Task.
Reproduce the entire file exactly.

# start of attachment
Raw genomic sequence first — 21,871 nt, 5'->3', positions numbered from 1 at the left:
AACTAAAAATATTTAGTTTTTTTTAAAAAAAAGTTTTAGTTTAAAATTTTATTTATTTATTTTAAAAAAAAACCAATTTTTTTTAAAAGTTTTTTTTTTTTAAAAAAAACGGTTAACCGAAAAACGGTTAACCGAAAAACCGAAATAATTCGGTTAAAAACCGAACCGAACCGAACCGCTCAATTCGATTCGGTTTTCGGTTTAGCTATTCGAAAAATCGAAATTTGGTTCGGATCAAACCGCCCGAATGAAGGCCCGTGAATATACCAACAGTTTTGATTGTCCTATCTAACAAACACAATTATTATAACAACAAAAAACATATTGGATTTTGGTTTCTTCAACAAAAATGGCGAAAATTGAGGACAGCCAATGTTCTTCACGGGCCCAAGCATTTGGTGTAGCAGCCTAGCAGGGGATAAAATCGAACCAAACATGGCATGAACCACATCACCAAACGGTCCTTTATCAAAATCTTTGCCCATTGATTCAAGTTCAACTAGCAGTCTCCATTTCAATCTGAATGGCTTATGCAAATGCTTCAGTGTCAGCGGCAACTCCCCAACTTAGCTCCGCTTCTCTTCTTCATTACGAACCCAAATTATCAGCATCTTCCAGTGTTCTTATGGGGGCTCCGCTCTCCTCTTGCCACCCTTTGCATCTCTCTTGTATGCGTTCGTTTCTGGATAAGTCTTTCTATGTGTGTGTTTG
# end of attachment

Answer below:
Raw genomic sequence first — 21,871 nt, 5'->3', positions numbered from 1 at the left:
AACTAAAAATATTTAGTTTTTTTTAAAAAAAAGTTTTAGTTTAAAATTTTATTTATTTATTTTAAAAAAAAACCAATTTTTTTTAAAAGTTTTTTTTTTTTAAAAAAAACGGTTAACCGAAAAACGGTTAACCGAAAAACCGAAATAATTCGGTTAAAAACCGAACCGAACCGAACCGCTCAATTCGATTCGGTTTTCGGTTTAGCTATTCGAAAAATCGAAATTTGGTTCGGATCAAACCGCCCGAATGAAGGCCCGTGAATATACCAACAGTTTTGATTGTCCTATCTAACAAACACAATTATTATAACAACAAAAAACATATTGGATTTTGGTTTCTTCAACAAAAATGGCGAAAATTGAGGACAGCCAATGTTCTTCACGGGCCCAAGCATTTGGTGTAGCAGCCTAGCAGGGGATAAAATCGAACCAAACATGGCATGAACCACATCACCAAACGGTCCTTTATCAAAATCTTTGCCCATTGATTCAAGTTCAACTAGCAGTCTCCATTTCAATCTGAATGGCTTATGCAAATGCTTCAGTGTCAGCGGCAACTCCCCAACTTAGCTCCGCTTCTCTTCTTCATTACGAACCCAAATTATCAGCATCTTCCAGTGTTCTTATGGGGGCTCCGCTCTCCTCTTGCCACCCTTTGCATCTCTCTTGTATGCGTTCGTTTCTGGATAAGTCTTTCTATGTGTGTGTTTG